Corporal John King Royal Air Force Service (1939-1948)Service No: 575533I was 15 years of age when I joined the RAF (Royal Air Force) as one of ‘Trenchard’s brats’ at RAF Halton. Hugh Montague Trenchard, considered the father of the Royal Air Force, founded the RAF Apprenticeship scheme launched in October 1919 and originally located at RAF Cranwell. In 1922, the school moved permanently to RAF Halton. It was here that John King joined the 39th entry course at No 1 School of Technical Training on January 17, 1939 and completed a two year course ending in the late summer of 1941.After my time at Halton, I was posted to RAF Cranwell to the flying training school for twin engine pilots. I was posted to HMS Vulture, RNAS St Merryn in Cornwall. My rank was Corporal from 1st July 1942. Later in 1942, I was posted to RNAS Lee on Solent in Hampshire at the start of my journey to Canada. I was put on instructional duty in the School of Air Maintenance where I taught Royal Naval Air Mechanics. I was doing something on magnetism when an Admiral and party came in. I called the class to attention but they said “carry on”. I moved to Dunfermline Transit Camp in Scotland. Then we were off to Gourock to board the RMS Queen Elizabeth liner. On board the Queen Elizabeth it was about five days passage to Halifax, Nova Scotia, Canada. It was an unescorted voyage, zig zagging to avoid German submarines. We were four to a cabin. There were rough seas at times. I saw no ships until getting near to Canada when we met corvettes, which looked like corks on the huge waves. We had to patrol the decks at night to maintain the blackout. I used to watch the stars at night and the fluorescent wake of the ship. She was a lovely ship and I got down to visit the engine rooms. To arrive in Halifax to all the twinkling lights was a great change from blacked out Britain.On March 26, 1943, three hundred and fifty personnel arrived from England for Maintenance Wing at East Camp, RCAF Station Yarmouth. The group crossed on HMS Queen Elizabeth from Gourock to Halifax. Commander E. Featherstone commanded Maintenance Wing at No 1 NAGS and had arrived January 26. In the Royal Navy records, No 1 NAGS was referred to as “No 2 TAG School, RCAF Yarmouth Nova Scotia” to distinguish it from No 1 TAG school, RN Air Station, Worthy Down, Hampshire, England. The aircraft strength at East Camp in April 1943 was 23 Ansons, 14 Swordfish, and 60 Seamews. By September of 1943, there were 66 Swordfish on strength. The Swordfish was used by Squadrons 742, 744 and 745 No 1 TAG School (East Camp) for training Telegraphist Air Gunners in communications and gunnery. We shared the airfield with an RCAF squadron of Canso (Catalinas) aircraft, which were looking for German submarines in the Atlantic. We had Fairey Swordfish aircraft and were training telegraphists/air gunners. Our aircraft were in hangars and were brought out daily for the flying programme. The folding wings were helpful. One day in May 1943 we took a Swordfish down into Yarmouth for Victory Week, raising money for the war effort.We wore tropical uniforms in summer but it was very cold in winter. In Yarmouth, there was Lake Milo where we used to swim. My friend came with me to Montreal by train. We had relatives there and they took us for a holiday up to the Laurentian Mountains where they had a lakeside cabin. I went fishing on the lake. Corporal King applied for pilot training and returned to the UK after about 11 months. At Moncton, in New Brunswick, there was a big transit camp. I tried ice skating with disastrous results and crashed in to a fence! On to Halifax where we boarded the French liner, the SS ‘Pasteur’, a flat-bottomed boat which was unsuitable for Atlantic storms. I slept in a hammock and one night water came in through the port hole and I got a bit wet! It took about 13 days to cross the Atlantic, quite unescorted. The ship docked on a wet day in Liverpool. I went in to landladies’ lodgings in Lytham St. Anne’s for a couple of weeks. I was informed that the RAF didn’t need any more pilots so that was a disappointment.John returned to RAF service and was posted to RAF stations at Stradishall, Tempsford, Honington, Boscombe Down and finally, Locking. He left the RAF in 1948 and returned to his family’s farm at Whiteparish, near Salisbury, Wiltshire. He passed away in 2013 one week short of his 90th birthday.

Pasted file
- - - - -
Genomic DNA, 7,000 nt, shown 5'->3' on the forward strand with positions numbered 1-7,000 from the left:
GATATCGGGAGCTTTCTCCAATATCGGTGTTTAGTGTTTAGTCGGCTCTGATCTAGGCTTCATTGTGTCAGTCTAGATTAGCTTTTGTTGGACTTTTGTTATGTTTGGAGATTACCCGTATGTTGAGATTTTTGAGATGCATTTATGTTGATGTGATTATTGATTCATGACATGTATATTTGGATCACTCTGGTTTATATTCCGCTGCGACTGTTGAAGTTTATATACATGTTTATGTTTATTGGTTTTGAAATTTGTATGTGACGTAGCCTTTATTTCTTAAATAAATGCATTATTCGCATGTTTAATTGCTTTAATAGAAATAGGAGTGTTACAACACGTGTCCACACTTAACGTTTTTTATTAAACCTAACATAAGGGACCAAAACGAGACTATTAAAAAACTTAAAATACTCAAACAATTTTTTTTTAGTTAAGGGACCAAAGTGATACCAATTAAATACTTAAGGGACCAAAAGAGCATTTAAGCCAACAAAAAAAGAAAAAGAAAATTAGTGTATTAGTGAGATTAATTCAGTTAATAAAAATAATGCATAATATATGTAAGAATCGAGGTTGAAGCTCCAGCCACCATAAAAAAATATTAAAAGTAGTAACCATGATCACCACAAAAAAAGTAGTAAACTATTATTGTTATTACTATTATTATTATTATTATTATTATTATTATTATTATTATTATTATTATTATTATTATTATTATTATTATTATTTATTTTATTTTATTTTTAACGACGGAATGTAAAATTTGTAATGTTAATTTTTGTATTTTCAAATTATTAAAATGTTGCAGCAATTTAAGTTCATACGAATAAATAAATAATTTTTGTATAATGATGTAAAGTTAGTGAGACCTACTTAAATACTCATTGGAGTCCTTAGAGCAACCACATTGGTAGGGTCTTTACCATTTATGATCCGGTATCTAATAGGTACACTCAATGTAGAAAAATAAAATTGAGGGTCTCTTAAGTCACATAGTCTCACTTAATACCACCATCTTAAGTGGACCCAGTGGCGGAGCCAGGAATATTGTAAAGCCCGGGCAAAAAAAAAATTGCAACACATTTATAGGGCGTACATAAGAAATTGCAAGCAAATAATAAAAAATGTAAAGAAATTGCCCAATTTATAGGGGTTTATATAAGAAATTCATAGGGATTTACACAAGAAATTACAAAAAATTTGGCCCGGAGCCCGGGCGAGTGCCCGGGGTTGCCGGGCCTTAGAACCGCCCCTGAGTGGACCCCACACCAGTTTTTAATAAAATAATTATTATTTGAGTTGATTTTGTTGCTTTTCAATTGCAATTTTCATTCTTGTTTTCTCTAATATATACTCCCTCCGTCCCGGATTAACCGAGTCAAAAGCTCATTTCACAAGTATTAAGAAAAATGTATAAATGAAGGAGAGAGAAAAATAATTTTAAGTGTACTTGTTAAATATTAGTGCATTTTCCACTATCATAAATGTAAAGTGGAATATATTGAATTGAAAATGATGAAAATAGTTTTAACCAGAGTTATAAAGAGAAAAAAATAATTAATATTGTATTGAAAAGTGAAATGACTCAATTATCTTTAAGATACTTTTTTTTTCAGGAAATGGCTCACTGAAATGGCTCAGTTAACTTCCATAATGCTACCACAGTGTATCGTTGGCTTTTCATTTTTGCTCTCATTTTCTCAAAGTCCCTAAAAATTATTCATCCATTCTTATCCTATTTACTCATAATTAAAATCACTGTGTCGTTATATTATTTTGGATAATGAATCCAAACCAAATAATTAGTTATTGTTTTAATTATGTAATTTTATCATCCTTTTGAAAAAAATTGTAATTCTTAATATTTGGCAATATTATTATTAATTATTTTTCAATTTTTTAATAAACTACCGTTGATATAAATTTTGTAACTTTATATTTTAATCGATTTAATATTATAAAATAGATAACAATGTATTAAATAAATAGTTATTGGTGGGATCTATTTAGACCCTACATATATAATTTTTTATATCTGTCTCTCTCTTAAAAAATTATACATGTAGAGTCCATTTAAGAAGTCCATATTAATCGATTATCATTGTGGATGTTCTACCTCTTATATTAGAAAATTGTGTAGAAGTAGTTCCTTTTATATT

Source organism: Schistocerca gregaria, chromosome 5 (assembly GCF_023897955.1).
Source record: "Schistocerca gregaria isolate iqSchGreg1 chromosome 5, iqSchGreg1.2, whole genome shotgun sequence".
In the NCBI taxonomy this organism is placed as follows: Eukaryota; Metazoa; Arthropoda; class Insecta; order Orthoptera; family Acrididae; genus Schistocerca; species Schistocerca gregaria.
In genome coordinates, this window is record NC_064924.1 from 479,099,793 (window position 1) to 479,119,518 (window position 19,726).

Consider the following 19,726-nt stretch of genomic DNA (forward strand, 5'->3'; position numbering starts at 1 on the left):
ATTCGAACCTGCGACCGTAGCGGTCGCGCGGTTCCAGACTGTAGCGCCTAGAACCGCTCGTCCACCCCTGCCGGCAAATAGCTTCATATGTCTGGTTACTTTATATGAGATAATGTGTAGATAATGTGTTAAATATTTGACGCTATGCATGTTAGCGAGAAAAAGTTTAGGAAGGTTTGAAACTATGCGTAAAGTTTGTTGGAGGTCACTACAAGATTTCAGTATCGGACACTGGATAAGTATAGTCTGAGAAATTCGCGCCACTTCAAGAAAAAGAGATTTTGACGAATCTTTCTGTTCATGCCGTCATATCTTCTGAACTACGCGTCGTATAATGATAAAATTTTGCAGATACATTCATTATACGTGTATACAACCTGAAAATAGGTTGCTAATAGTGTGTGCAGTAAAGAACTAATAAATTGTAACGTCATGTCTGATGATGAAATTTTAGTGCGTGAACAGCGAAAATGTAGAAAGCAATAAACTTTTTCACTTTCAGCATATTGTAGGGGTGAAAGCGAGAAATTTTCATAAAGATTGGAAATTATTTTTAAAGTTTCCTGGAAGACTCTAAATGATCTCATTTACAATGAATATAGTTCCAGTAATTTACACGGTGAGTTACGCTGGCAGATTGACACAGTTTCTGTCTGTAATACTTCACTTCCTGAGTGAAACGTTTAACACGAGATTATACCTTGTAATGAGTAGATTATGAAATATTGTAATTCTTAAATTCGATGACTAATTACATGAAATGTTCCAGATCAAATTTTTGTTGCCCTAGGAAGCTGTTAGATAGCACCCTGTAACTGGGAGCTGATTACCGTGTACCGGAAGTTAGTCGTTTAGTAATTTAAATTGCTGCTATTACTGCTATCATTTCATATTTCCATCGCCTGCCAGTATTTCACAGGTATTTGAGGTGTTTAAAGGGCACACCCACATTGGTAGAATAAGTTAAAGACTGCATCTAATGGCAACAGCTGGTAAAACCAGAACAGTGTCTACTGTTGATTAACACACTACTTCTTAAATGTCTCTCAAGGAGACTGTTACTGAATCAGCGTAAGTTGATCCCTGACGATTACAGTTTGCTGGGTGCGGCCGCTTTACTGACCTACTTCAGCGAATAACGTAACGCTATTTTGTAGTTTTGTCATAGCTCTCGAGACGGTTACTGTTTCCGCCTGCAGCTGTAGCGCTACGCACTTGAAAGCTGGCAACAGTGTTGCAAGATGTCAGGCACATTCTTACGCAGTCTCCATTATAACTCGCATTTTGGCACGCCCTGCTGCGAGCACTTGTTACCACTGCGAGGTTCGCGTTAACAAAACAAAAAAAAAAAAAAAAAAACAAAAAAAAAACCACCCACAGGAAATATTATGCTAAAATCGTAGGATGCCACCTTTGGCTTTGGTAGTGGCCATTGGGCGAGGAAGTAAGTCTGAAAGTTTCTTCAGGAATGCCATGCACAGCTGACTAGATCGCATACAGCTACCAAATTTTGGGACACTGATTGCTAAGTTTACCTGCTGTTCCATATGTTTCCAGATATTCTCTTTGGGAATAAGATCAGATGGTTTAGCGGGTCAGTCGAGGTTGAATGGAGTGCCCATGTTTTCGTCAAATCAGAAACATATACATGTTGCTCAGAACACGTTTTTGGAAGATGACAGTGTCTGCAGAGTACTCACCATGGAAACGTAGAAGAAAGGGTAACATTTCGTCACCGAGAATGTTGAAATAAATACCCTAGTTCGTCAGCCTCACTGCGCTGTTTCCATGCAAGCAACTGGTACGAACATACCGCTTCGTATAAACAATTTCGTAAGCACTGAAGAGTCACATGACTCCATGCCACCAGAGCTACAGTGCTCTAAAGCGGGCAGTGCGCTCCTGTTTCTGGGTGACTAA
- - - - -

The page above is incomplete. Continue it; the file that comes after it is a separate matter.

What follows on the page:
39th Entry Royal Air Force - RAF Halton (January 17, 1939 - 1941)No 1 School of Technical Training, Apprentice School.(John King, second row, on left)
East Camp Memories
Corporal John King, RAF (1923 - 2013)
John King (standing) RNAS St Merryn, Cornwall
Graduation 39th Entry, RAF Halton 1941(John King, third row, fourth from the left)
Yarmouth Photos: 1943
745 Naval Air Squadron Squadron (East Camp, RCAF Station Yarmouth) October, 1943 (John King - front row on left)
May 1943A ‘Swordfish” [HS323] from East Camp was on display in front of the Yarmouth Cenotaph as part of the 4th Victory Bond Drive.
At East Camp - Summer 1943
RAF Boys from East Camp at Lake Milo Aquatic Club, Yarmouth, Summer 1943
John King (front left sitting)
RAF - Exploring the Town of Yarmouth in the summer of 1943
‘Riding’ the horse at Milton on the way to Lake Milo.
(John King on right)
Swimming at the Bluebird Inn, Arcadia, Yarmouth County - 1943
The main house and nine-cabin Bluebird Inn was located on a 22 acre property in Arcadia, not far from the location of East Camp.
Winter at East Camp (1943-1944)
(John King - front right)
East Camp - 1943
Swordfish (on right) and Catalinas (left)
John King created notes of his wartime postings and experiences that accompany photo albums of his war years now preserved by his son, Tim King of Shrewsbury, UK. The italics passages above are from those memoirs. The photos are from the wartime albums. (Photos and memoir notes courtesy of Tim King)